Why tuples use parentheses ()'s instead of something else like <>'s?

Discussion in 'Python' started by seberino@spawar.navy.mil, Dec 29, 2004.

  1. Guest

    Tuples are defined with regards to parentheses ()'s as everyone knows.

    This causes confusion for 1 item tuples since (5) can be interpreted
    as a tuple OR as the number 5 in a mathematical expression
    such as x = (5) * (4+6).

    Wouldn't it have been better to define tuples with <>'s or {}'s or
    something else to avoid this confusion??

    Perhaps ()'s are a good idea for some other reason I don't know?

    Please enlighten me as I really want to know.
    Chris

    P.S. I love Python!
     
    , Dec 29, 2004
    #1
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  2. Re: Why tuples use parentheses ()'s instead of something else like<>'s?

    *

    > Perhaps ()'s are a good idea for some other reason I don't know?


    One-element tuples are written as (4,).



    --
    Marius Bernklev

    <URL: http://www.ping.uio.no/~mariube/ >
     
    Marius Bernklev, Dec 29, 2004
    #2
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  3. Hans Nowak Guest

    Re: Why tuples use parentheses ()'s instead of something else like<>'s?

    wrote:

    > Tuples are defined with regards to parentheses ()'s as everyone knows.
    >
    > This causes confusion for 1 item tuples since (5) can be interpreted
    > as a tuple OR as the number 5 in a mathematical expression
    > such as x = (5) * (4+6).


    No, (5) is always the number 5. To make a one-element tuple, use (5,).

    > Wouldn't it have been better to define tuples with <>'s or {}'s or
    > something else to avoid this confusion??
    >
    > Perhaps ()'s are a good idea for some other reason I don't know?


    Actually, for non-empty tuples, the parentheses aren't really necessary,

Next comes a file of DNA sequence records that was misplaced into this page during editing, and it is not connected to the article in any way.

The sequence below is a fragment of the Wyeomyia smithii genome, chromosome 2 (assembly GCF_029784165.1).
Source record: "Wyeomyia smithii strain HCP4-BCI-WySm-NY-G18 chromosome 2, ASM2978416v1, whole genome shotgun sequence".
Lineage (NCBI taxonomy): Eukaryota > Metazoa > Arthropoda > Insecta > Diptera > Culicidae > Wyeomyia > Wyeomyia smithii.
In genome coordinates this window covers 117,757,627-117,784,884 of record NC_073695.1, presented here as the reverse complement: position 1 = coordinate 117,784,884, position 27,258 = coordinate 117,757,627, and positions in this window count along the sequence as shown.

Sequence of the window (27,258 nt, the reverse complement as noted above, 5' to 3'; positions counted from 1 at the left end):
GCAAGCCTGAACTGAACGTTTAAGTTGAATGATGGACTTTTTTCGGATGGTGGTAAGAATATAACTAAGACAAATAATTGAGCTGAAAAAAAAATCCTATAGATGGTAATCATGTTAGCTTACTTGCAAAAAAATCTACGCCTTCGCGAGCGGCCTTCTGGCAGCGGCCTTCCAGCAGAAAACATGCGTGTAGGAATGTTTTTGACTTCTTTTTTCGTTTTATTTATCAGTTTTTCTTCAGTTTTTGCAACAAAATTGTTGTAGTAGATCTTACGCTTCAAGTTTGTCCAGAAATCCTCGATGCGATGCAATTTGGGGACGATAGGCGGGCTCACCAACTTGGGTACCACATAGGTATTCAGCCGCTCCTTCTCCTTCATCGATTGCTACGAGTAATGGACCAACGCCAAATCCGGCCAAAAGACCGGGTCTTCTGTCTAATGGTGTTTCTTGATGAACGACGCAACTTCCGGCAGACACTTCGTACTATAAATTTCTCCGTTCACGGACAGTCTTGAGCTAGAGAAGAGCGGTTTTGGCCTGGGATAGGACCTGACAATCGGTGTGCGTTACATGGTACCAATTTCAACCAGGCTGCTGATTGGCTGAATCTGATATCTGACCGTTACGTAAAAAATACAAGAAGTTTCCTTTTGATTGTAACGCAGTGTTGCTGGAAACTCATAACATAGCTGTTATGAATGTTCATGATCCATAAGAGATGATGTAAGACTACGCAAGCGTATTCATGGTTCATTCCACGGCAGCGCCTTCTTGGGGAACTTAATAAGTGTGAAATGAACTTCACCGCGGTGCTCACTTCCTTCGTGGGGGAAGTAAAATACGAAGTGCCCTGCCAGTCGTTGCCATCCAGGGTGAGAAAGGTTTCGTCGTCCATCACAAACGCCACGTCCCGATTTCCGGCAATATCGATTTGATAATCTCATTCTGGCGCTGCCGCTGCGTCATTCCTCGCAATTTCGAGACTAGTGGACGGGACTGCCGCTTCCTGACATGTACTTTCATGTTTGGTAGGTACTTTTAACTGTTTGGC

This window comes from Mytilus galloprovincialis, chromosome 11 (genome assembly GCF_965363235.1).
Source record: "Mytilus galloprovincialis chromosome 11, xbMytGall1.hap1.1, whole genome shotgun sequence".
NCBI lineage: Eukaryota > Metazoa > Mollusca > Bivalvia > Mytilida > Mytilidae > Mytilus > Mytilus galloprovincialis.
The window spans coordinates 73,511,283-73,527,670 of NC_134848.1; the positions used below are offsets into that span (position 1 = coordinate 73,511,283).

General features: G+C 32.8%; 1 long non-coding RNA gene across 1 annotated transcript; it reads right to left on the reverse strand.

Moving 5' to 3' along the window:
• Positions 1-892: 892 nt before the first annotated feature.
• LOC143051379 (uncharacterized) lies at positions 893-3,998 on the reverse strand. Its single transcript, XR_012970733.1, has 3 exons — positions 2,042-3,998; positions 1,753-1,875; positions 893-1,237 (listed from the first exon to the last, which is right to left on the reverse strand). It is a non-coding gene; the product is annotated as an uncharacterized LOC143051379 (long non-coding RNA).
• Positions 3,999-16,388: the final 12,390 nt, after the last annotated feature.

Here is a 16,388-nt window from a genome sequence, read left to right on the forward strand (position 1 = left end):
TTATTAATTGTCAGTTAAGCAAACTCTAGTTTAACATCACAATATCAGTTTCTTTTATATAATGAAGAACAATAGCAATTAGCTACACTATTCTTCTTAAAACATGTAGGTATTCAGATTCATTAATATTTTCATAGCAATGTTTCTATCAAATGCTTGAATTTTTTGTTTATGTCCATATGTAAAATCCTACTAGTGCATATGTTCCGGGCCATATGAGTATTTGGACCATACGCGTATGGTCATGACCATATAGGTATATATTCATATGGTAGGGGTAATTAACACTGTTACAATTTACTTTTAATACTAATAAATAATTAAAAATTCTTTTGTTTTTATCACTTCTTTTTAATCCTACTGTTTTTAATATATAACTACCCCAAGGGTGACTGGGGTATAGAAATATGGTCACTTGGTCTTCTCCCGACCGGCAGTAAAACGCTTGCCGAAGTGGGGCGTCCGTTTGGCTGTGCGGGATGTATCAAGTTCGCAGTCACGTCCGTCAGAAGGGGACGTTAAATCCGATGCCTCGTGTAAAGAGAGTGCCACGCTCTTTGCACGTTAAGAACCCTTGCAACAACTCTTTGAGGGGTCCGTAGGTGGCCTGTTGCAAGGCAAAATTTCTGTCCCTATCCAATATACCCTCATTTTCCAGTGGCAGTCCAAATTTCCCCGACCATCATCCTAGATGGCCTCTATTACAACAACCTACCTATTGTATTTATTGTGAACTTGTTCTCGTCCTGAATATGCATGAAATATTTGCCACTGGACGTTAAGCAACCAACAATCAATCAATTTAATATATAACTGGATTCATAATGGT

unless code is ambiguous.

    >>> x = 1, 2, 3
    >>> x

    (1, 2, 3)
    >>> y = 5,
    >>> y

    (5,)

    but:

    >>> print 8, 9 # not a tuple

    8 9
    >>> print (8, 9)

    (8, 9)

    HTH,

    --
    Hans Nowak
    http://zephyrfalcon.org/
     
    Hans Nowak, Dec 29, 2004
    #3
  4. Re: Why tuples use parentheses ()'s instead of something else like<>'s?

    wrote:
    > Wouldn't it have been better to define tuples with <>'s or {}'s or
    > something else to avoid this confusion??


    The way I see it, tuples are just a way of having a function return
    multiple values at once. When you think of them that way, you don't even
    need parenthesis:

    def foo():
    if we_found_stuff:
    return 200, 'long and boring result'
    else:
    return 404, 'nothing found'

    status_code, body = foo()

    If foo() only needed to return one value, it would do so in the normal
    way, and you wouldn't need to worry about 1-tuples.
     
    Leif K-Brooks, Dec 29, 2004
    #4
  5. <> wrote:

    > Tuples are defined with regards to parentheses ()'s as everyone knows.


    Well, then, "everyone knows" wrong:

    x = 1, 2, 3

    x is a tuple. The _commas_ make it one -- parentheses don't matter.

    An _empty_ tuple uses parentheses, (), as there's nowhere to put commas;
    and you need parentheses AROUND the tuple-with-commas when the commas by
    themselves would be interpreted otherwise (function definition and call,
    except clause). But generally, the commas are what mattes.


    > This causes confusion for 1 item tuples since (5) can be interpreted
    > as a tuple OR as the number 5 in a mathematical expression


    Nah: no commas, no tuple. To set x to a one-item tuple:

    x = 5,

    feel free to put useless parentheses around the RHS, they don't hurt.
    But the comma MUST be there.

    > Wouldn't it have been better to define tuples with <>'s or {}'s or
    > something else to avoid this confusion??


    Instead of commas? I think it would look weird.

    > Perhaps ()'s are a good idea for some other reason I don't know?


    They're somewhat overloaded, and so are commas. There just isn't enough
    neat-looking punctuation in the ASCII character set.


    Alex
     
    Alex Martelli, Dec 29, 2004
    #5
  6. Brian Beck Guest

    Re: Why tuples use parentheses ()'s instead of something else like<>'s?

    wrote:
    > Wouldn't it have been better to define tuples with <>'s or {}'s or
    > something else to avoid this confusion??


    Well, to comment on the part that nobody else did...
    < and > are binary operators, a la 3 > 1, "one" < "two"
    and {}'s are clearly already used for dictionaries.

    --
    Brian Beck
    Adventurer of the First Order
     
    Brian Beck, Dec 29, 2004